Appeal from the Circuit Court of Cook County. Honorable Aaron Jaffe, Judge Presiding.
Released for Publication July 14, 1994.
DiVito, Hartman, McCormick
The opinion of the court was delivered by: Divito
Presiding Justice DiVito delivered the opinion of the court:
Plaintiff Philomena Glynn brought this action in the circuit court for administrative review of the decision by the Retirement Board of the Policemen's Annuity and Benefit Fund of the City of Chicago ("Retirement Board"), rejecting her petition for additional compensation annuity benefits. The circuit court found that the Retirement Board erroneously refused to consider evidence regarding the correct birth date of her deceased husband. The court then granted her motion for summary judgment and remanded the matter to the Retirement Board so that it could grant her the additional benefits. On appeal, the Retirement Board contends that the circuit court erred in reversing its decision because under the Illinois Pension Code, the date of birth stated in the employment application is "conclusive." (Ill. Rev. Stat. 1991, ch. 40, par. 5-223, now codified as 40 ILCS 5/5-223 (West 1992).) For the reasons that follow, we reverse the judgment of the circuit court.
On March 2, 1953, Thomas J. Glynn was appointed to the Chicagopolice department. In his application for employment with the Civil Service Commission, he stated that he was born on January 3, 1928. Similarly, on his enrollment form with the Retirement Board, he stated that his date of birth was January 3, 1928. Glynn died as a result of an injury sustained in the line of duty on September 20, 1974, and plaintiff began receiving widow's compensation annuity benefits.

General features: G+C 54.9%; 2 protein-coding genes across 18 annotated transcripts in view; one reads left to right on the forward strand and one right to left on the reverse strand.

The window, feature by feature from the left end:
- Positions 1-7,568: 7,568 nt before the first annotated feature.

On January 17, 1991, the Retirement Board sent plaintiff a letter informing her that because their records indicated that her husband would have turned 63 years old on January 3, 1991, she would no longer receive the compensation annuity, and instead would receive the lesser supplemental annuity benefit. Plaintiff filed a petition with the Retirement Board asserting that because Glynn was actually born on February 4, 1929, he would not have attained the age of 63 until February 4, 1992, and therefore she was entitled to the greater benefit until that time.
At the hearing on the petition, plaintiff offered into evidence certified copies of Glynn's birth certificate and baptismal records, both of which established that Glynn was born on February 4, 1929 rather than January 3, 1928. She also testified that throughout their marriage, their family had always recognized Glynn's birthday as February 4th. On cross-examination, she identified her husband's signature on the Civil Service Commission application.
The Retirement Board first noted that Glynn's enrollment form indicated that the date of birth of January 3, 1928 had been verified with the Civil Service Commission on July 21, 1953, and then unanimously voted to deny plaintiff's petition because section 5-223 of the Pension Code provides that the age stated in the employment application is conclusive evidence for purposes of the statute.
One of the board members then told plaintiff:
"Mrs. Glynn, you understand how we feel? We're faced with the statute, what's written in the statute.
I have talked with you on the phone before and I want to tell you that I have requested the [Fraternal Order of Police] to look into statutory changes as far as what a surviving spouse might be entitled to. I have reminded them about that. I don't want you to feel as though we have forgotten you. We haven't. We're sort of tied with this particular decision.
I hope you'll understand that."
Plaintiff then filed a complaint for administrative review in the circuit court, alleging that the Retirement Board's decision was not in accordance with the law. Plaintiff ...